A Premier League doctor has told how the life of his son was saved by a defibrillator.
Zafar Iqbal, 47, has worked for top clubs including Tottenham, Liverpool and now Crystal Palace.
The dad of three was in Italy for a Europa League game when he received news his three-year-old son had suffered a cardiac arrest.
The lad survived and has a defibrillator implant to protect him.
Zafar has supported the work of Mark King, whose 12-year-old son Oliver died during a school swimming lesson.
And he backs the Mirror campaign for defibrillators to be made a legal requirement in public places.
He said: “If we hadn’t had a defibrillator in our home my son wouldn’t be here.
“The majority of five-a-side and Sunday league teams don’t have a defibrillator. They should be made mandatory so they are available everywhere people play sports, in schools and in all public places.”
Zafar, who became a doctor after his sister had brain cancer, landed a job in 2007 with Tottenham.
His son collapsed at his North London home in December 2012.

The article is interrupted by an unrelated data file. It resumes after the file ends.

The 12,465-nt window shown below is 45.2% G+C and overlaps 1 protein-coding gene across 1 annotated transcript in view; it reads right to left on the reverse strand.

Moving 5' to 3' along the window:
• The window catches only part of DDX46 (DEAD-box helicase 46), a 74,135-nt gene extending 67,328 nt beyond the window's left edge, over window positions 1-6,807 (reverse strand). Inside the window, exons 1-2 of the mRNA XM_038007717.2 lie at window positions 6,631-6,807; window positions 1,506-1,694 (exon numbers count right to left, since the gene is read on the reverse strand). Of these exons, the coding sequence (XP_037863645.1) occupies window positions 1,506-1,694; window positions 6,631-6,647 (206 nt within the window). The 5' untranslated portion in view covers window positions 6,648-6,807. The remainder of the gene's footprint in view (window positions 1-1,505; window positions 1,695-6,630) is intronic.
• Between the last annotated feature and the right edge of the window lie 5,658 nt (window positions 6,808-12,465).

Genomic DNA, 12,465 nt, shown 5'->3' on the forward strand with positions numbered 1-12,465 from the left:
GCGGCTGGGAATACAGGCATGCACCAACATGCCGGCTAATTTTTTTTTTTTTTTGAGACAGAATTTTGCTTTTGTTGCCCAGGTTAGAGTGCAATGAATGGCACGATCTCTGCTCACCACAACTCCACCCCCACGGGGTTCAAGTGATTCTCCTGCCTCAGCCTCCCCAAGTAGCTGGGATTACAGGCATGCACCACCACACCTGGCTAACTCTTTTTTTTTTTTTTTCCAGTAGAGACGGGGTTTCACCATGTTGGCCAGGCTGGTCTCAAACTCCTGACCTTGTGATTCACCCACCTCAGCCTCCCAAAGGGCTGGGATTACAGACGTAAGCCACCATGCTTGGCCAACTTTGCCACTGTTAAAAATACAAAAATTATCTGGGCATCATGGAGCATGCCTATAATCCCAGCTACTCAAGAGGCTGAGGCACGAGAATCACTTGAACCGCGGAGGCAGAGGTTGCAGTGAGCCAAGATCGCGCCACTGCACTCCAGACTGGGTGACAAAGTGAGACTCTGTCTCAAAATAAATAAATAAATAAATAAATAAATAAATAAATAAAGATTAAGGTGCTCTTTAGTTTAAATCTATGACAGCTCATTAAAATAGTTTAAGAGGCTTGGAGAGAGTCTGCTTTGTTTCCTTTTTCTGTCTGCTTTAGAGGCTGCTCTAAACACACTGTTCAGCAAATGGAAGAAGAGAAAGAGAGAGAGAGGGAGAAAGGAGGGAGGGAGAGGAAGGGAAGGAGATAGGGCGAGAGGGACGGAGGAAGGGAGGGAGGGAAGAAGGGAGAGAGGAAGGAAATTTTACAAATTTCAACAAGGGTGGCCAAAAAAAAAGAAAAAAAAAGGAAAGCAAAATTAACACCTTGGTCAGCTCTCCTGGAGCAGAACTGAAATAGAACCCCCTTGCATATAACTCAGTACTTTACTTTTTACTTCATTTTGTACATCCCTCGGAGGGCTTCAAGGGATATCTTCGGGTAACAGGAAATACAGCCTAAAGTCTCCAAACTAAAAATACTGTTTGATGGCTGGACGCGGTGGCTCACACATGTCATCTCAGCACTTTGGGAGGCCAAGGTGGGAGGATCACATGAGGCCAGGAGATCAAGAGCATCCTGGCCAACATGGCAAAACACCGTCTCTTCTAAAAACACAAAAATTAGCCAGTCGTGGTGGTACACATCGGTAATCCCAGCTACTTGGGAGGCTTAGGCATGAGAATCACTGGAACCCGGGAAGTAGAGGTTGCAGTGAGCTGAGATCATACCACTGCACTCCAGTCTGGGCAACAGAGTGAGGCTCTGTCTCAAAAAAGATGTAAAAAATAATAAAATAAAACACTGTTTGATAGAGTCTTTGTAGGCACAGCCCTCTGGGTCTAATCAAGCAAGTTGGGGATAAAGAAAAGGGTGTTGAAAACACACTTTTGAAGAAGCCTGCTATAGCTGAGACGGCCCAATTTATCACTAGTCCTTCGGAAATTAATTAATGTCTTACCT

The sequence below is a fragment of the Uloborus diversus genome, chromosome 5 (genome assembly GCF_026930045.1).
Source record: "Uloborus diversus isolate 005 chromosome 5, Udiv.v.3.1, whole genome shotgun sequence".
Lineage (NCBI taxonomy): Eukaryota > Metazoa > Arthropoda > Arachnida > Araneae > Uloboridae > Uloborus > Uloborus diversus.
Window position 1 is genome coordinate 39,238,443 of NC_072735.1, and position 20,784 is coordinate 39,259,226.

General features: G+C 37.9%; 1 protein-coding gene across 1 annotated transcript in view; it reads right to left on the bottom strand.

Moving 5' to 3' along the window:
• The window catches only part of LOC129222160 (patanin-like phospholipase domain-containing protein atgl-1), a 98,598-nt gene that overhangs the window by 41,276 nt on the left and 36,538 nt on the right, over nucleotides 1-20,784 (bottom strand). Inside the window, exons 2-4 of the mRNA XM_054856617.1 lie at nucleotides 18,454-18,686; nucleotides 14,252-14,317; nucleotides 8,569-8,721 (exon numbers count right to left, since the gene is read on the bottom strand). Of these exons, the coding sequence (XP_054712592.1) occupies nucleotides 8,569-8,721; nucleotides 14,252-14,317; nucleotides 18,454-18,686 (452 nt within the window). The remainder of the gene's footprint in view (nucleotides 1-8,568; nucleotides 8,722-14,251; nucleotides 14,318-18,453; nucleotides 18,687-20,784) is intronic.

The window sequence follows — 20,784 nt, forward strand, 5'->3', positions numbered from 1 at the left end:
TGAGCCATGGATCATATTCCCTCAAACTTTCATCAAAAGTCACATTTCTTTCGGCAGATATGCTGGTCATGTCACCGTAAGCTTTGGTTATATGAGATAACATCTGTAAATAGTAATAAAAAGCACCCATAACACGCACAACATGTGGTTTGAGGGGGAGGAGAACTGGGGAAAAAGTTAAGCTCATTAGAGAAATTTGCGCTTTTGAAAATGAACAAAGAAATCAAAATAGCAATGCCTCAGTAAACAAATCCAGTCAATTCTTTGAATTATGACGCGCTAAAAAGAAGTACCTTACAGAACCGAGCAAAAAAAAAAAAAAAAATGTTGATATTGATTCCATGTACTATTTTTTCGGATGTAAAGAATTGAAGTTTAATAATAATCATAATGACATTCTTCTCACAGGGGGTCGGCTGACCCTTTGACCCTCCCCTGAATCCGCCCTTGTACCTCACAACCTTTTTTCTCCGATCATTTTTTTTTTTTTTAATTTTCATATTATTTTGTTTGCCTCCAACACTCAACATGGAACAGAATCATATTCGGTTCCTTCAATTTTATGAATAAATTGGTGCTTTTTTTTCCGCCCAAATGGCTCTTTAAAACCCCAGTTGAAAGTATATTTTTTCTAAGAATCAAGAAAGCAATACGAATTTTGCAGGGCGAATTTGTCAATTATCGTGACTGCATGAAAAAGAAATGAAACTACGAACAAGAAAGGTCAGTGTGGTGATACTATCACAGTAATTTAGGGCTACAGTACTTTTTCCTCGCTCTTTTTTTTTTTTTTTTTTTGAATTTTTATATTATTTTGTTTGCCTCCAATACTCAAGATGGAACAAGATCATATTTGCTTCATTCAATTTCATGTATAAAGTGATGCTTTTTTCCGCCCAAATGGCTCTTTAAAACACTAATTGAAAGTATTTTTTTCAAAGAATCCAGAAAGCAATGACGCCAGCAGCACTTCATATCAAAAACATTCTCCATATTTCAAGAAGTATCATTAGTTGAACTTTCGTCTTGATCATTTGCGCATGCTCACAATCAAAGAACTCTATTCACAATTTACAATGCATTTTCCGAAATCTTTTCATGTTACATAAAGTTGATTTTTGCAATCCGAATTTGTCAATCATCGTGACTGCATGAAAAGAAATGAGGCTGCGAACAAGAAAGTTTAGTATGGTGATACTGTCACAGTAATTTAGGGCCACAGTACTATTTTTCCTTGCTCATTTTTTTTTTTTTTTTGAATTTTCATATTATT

The toddler had already been diagnosed with the heart condition Long QT.
Zafar said: “By that point we had a defibrillator at home and my wife managed to restart his heart.
“He was unconscious and by the time I boarded the flight in Italy he had still not woken up. Those were the worst three hours of my life.”
In 2005 Zafar detected the heart problem that forced Leyton Orient player Andy Scott to retire.
Zafar, head of sports medicine at Crystal Palace, said: “Andy had complained of shortness of breath at half-time and I noticed a murmur.
“He was lucky he had the warning before a cardiac arrest. Ever since I’ve insisted on cardiac screening for everyone I’ve done medicals on.”
Zafar hopes Danish player Christian Eriksen’s Euros collapse will prove to be the catalyst for change.
He said: “Now we have to get everyone behind this campaign.”